“I don’t need to do a transvaginal, it’s all where it’s supposed to be. I’ll send a letter to your doctor – It must have just been a bacterial infection from having it installed in the first place.”

I have never been so happy to waste a benzo. I dried off, thanked her profusely, and went to the toilets to change into some less-jellied underpants. All in all, the whole effort took less than fifteen minutes, wasn’t painful, was technically interesting to watch, the practitioner was pleasant and professional, and the news was good.

Why can’t all procedures be like that?

Next week is a doctor-heavy week (Medication review on the 3rd, then appointment with Dr L on the 5th) but before that I have my motorcyle CBT on Saturday, then the New Zealand v England test in Headingley on Sunday, and hopefully a night at Best Friend’s house some time around then too. So all is coming up roses at the moment.

Oh, and on the 13th I’m going up to the homelands to look at bikes with an old friend. Now, let me explain this friend; We met when I was working underage in a nightclub when I was 17 (He was 21, but I still IDed him, ironically), and us and our collection of dubious metallers and goths drank heavily every week together from then until I went to university. Upon my going to university, we met up every couple of months (with the key date being New Year, wherein we would all pile back to his best friend’s ground-floor flat overlooking the quayside and sleep in a pile in the living room, leaving one-by-one through the front window after sunrise then walking back across the river to go home) and then once a year, and then eventually (when I moved to japan) not at all. Our last communique had been not long after the earthquake – He’d been intending to visit me in Tokyo, but Japan running a skeleton service made it less immediately practical. So that was the last we heard of each other.

A couple of weeks ago, I got a text out of the blue asking if I wanted a night out in the homeland. It had been sent on Saturday night, and I picked it up on Sunday morning, so I just laughed it off and replied with “Yeah, if I’d had more notice.” A couple of texts passed back and forth until he asked “Hang on – Which [Old Nickname] is this?” My response was “The [Old Nick] who lives in Leeds and you’ve not seen in half a dozen years.” Seconds after the I put down the phone, it rang, and i was greeted with a delighted “HOLY SHIT I thought I’d lost your number years ago – How’ve you been!”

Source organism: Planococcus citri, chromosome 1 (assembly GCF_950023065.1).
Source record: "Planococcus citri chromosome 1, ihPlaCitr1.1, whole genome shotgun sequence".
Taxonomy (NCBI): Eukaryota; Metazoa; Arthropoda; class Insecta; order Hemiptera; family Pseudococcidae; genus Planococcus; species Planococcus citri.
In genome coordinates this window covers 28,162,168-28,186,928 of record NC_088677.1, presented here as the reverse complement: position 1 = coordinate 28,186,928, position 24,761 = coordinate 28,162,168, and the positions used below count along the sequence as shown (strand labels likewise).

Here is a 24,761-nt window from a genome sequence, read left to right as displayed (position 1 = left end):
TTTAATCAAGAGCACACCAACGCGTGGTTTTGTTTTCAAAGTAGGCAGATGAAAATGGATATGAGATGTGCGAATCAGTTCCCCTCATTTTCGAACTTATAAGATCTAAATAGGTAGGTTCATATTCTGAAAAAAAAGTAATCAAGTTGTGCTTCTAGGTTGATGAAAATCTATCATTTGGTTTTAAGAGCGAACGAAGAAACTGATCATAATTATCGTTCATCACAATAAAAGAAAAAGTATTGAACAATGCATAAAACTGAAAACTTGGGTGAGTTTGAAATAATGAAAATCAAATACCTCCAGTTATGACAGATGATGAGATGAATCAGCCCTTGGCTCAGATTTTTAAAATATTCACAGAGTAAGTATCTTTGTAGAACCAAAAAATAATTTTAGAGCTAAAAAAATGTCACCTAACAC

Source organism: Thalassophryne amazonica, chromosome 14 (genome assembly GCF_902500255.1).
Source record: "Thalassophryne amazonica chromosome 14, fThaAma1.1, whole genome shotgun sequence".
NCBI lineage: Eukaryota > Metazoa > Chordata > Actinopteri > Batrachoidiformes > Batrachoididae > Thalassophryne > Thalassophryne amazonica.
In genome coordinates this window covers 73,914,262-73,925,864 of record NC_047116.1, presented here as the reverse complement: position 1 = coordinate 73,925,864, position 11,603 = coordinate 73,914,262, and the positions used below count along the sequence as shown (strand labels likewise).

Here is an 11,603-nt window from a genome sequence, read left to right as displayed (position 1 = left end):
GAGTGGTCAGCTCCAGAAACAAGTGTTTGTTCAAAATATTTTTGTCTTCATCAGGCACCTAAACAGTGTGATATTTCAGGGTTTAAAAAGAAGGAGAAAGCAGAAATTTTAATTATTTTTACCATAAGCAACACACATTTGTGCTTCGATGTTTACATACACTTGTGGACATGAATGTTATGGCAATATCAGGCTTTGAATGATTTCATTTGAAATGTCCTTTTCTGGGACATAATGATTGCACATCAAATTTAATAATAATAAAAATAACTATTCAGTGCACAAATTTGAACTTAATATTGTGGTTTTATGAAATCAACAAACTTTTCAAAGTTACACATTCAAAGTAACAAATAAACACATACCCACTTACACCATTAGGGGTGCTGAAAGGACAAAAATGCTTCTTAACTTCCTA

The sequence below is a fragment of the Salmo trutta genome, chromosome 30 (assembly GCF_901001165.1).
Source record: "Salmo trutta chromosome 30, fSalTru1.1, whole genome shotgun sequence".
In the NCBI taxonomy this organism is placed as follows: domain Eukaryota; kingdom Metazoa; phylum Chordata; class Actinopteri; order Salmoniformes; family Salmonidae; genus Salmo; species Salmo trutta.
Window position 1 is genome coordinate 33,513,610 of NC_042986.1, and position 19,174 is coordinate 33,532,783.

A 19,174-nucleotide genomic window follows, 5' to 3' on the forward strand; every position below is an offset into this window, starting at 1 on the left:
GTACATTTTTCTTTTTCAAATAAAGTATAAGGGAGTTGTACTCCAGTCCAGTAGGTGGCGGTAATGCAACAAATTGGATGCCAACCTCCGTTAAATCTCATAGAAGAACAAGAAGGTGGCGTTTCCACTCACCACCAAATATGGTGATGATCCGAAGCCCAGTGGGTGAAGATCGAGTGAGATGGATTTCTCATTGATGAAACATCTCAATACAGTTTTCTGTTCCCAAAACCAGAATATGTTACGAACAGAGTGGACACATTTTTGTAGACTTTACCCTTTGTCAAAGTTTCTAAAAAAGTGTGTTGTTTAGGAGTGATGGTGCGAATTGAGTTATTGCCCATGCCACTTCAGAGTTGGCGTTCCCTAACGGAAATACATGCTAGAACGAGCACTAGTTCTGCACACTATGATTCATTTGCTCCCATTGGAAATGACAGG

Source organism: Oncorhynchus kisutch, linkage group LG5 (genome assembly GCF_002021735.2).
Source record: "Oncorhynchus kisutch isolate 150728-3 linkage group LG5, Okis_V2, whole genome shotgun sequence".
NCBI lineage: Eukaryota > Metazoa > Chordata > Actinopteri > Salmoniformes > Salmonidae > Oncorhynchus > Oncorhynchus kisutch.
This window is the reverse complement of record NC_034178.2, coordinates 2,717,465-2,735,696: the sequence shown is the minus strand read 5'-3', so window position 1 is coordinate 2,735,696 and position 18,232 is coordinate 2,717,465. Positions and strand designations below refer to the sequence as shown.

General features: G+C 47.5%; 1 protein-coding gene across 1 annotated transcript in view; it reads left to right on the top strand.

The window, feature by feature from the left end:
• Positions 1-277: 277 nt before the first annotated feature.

We caught up, reminisced, and lo, we’re going for a night out on the lash in a few weeks. Despite all of our old haunts being long-gone, there’s the rumour of a new metal night starting up and one of our old pubs reopening. And then on Sunday, probably exhausted and carrying him through a hangover, we’re going bike shopping.

Predictably, probably, I’ve glossed over the EDS. I suspect he will assume that a life of hard work, hard drinking, hard knocks and hard luck has just caught up with me. But that’s a bridge to cross when I get to it.

4 thoughts on “Bread basket

  1. Oh I am glad that the hospital visit was successful. I love the story about the waiting room posters. When I have blood tests at the GP surgery, they sometimes have fluffy kitten posters tactfully placed in the patient’s eyeline (I never look at my arm when they are taking blood)!